The Dominance Of The Myanmar Military Is Under Challenge Now – Analysis


The Myanmar military seized power in a coup by toppling democratically elected government in February 1, 2021. In 2020 election, National League for Democracy had a landslide victory and was preparing to lead the democratic government for the second time in Myanmar’s recent history. People spontaneously came out to protest against military takeover. Myanmar military tried to use lethal force to disburse the protesters but failed to control the agitation of the people’s movement. Myanmar is currently in a state of civil war and the army is desperate to control the conflict and has increased the level of torture and oppression on the people. They are now committing human rights violations including killing and torturing civilians. For more than a year military government is trying their best to control the conflict but failed to do so. Western countries are continuously creating pressure to Myanmar’s military to end the ongoing civil war. 

The Myanmar military is no longer dominant within the country. Common people and political parties want to be freed from the shackles of military rule. The political parties have formed the Government of National Unity (NUG). The NUG appealed to the international community to support them and many countries responded. Foreign ministers of ASEAN and Malaysia have already met their delegation publicly.

After taking over the power military government began crackdown on pro-democracy activists, as a result many of them took refuge in remote areas of the country. There they receive support and military training from ethnic armed groups. Around 100 new armed groups have emerged in Myanmar since the coup, and most of them are based in remote areas. 

The NUG formed the People’s Defense Force – PDF by mobilizing pro-democracy activists across the country. The PDF is now fighting the army along with other ethnic armed groups.  They put up strong resistance against the military regime and the local administration in the towns, cities and villages of central Myanmar. By October 2021, PDF has established itself in all urban areas of the country. In this unrest, eleven ethnic groups of Myanmar, such as the Arakan, Kachin, Karen, Shan and Wa forces, which have long been fighting with Myanmar government for autonomy, started a new struggle in their areas to increase their dominance and control. PDF fighters are gaining combat experience by joining with them and fighting against the military forces.

The army that ousted the democratic government and seized state power was not well received by ordinary Myanmar citizens. During the anti-junta protests, hundreds of thousands of ordinary people were killed and the persecution of them is still going on. The scars of torture and looting carried out by Myanmar army are still embedded in the minds of the common people and there are rebellions and protests scattered in different parts of the country. The rebels are fighting against the army with the help of common people.

At present, the support of the citizens of the country for the Myanmar army is almost non-existent. This is why no one is interested in joining the army. Once upon a time being a member of the army was considered a matter of pride by the young society and through this they used to show their patriotism. With the passage of time that passion has now bottomed out. The application deadline has also been extended twice after a nationwide media campaign for new Army recruitment even though very few applications received.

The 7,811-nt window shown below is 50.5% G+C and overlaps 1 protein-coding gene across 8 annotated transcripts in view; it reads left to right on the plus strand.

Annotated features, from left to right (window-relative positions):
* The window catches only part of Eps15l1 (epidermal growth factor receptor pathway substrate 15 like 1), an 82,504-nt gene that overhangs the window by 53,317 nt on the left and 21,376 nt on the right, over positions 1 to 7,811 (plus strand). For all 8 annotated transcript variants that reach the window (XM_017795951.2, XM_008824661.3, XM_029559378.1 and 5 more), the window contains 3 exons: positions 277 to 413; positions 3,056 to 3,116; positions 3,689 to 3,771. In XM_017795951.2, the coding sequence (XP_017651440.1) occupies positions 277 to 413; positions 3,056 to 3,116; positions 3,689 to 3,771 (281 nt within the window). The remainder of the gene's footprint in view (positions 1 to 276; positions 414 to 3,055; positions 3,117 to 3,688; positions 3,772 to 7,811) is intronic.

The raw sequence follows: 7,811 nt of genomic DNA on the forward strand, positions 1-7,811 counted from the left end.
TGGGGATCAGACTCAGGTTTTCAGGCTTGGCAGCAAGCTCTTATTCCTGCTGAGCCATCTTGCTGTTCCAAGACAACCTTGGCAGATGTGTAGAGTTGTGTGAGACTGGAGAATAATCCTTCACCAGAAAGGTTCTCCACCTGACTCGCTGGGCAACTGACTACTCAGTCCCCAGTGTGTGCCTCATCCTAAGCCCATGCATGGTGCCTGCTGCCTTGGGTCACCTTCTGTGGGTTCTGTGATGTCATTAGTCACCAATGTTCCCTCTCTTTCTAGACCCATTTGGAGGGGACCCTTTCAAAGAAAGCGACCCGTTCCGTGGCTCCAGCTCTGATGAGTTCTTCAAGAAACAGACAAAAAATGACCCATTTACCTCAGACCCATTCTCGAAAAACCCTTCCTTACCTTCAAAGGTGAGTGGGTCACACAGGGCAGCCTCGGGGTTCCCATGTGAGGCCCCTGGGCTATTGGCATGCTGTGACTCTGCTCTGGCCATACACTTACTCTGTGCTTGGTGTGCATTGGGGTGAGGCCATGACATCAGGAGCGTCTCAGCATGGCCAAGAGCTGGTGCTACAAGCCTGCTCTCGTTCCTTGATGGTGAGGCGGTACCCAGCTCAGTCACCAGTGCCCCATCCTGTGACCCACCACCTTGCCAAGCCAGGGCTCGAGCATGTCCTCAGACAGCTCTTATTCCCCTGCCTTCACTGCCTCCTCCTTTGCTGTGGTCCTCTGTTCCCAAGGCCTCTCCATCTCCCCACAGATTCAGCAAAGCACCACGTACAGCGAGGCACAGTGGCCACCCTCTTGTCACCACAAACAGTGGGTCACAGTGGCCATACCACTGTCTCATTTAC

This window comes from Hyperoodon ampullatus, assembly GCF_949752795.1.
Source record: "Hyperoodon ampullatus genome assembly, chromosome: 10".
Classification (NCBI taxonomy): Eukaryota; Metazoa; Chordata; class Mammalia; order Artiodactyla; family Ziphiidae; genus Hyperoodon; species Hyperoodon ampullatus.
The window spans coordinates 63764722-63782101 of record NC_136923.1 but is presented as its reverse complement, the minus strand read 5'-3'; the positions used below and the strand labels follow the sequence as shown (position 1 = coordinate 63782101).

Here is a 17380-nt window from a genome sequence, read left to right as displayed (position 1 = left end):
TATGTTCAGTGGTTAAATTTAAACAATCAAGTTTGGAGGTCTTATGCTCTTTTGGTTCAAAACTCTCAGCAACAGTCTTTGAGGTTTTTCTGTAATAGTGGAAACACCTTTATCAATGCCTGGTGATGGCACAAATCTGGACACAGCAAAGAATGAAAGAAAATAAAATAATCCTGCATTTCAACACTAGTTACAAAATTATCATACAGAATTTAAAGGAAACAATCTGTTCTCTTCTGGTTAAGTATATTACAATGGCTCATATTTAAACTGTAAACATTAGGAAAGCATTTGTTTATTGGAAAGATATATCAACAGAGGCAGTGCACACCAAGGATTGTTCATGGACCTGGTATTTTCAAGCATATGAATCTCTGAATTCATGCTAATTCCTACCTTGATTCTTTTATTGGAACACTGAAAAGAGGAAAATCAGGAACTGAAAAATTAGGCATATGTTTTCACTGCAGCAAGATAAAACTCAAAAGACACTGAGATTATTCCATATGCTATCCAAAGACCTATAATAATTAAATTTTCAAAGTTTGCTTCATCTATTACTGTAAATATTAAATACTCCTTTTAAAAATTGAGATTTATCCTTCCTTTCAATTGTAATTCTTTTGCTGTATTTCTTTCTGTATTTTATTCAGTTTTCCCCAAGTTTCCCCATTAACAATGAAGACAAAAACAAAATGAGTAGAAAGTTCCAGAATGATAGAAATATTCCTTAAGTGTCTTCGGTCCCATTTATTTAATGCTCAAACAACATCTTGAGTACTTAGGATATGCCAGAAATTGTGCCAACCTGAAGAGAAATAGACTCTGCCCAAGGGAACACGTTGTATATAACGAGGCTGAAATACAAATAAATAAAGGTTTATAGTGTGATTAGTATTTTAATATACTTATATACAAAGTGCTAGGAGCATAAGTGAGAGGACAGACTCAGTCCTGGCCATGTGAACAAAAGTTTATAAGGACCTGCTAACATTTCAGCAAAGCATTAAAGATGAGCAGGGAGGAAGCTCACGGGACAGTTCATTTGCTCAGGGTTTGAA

During the 2021 military coup, many military officers and soldiers voluntarily quit the army. For that army is suffering from manpower shortage.  About 20,000 soldiers have been killed and about 7,000 seriously injured in ongoing clashes with rebel groups. As a result, there is an urgent need to recruit soldiers in the army. The youth of the country is not interested in joining the army, which was seen earlier among the youth.

Since the 2021 coup d’état, the military junta has been dealing with various challenges. They have to keep busy dealing with opposition from political parties as well as insurgency by armed groups. More than a year and a half after the coup, the army has failed to establish absolute control over the country. In addition to ongoing clashes in various parts of the country after the coup, there are massive clashes with the army in Magway and Sagaing regions in the central part of the country. These areas are mostly inhabited by the mainstream Bamar community. The Bamars, the main ethnic group of the country, have so far not taken up arms against the army. Now they are also involved in fighting with the army.

The army has been using massive force to suppress the opposition since the coup. The military junta has to fight with multiple forces in some parts of the country. Government forces are deployed on multiple fronts across Myanmar and are battling armed groups there.

Fighting between the Myanmar military and the Arakan Army (AA) has intensified in recent times. The Arakan Army has captured several military bases and taken control of strategic transport routes. 

The Arakan Army has claimed that hundreds of soldiers have surrendered to the AA in Myanmar’s northern Rakhine and southern Chin states. Apparent peace has reigned in Rakhine and Paletwa for nearly 16 months following an undeclared ceasefire that began ahead of November 2020 general elections. In May 2022, isolated clashes broke out in Paletwa and in August, the conflict spread to the Indo-Myanmar border.

At that time, the conflict also started in Maungdaw area near Bangladesh-Myanmar border. In the wake of this conflict, the government is continuously increasing the deployment of troops, as a result of which the intensity of the fighting will increase in the coming days. Members of Myanmar’s top seven armed ethnic groups meet in Pangsang, Wa state, amid rising violence. These groups are believed to have around 30,000 members. The main goal of the meeting will be to increase unity among them.

Currently, the Myanmar army is fighting to establish control over northern Rakhine, Chin, Shan and Kachin states. They have entered many towns with the help of heavy weapons and tanks, burning several villages there and raiding from village to village. The use of heavy weapons by the military on the general public indicates a major change in the strategy of the military government. 

Recently there have also been clashes in areas inhabited by the majority Bamar ethnic group, who make up the largest number of soldiers in Myanmar’s military. As rebel activities started among them, it is understood that their attitude towards the military government has also changed. The Myanmar army has started using tanks, heavy weapons as well as warplanes to quell the insurgency in different parts of the country. Now Myanmar’s military is simultaneously fighting separatist groups in various border provinces, as well as clashing with pro-democracy PDF forces in various interior provinces.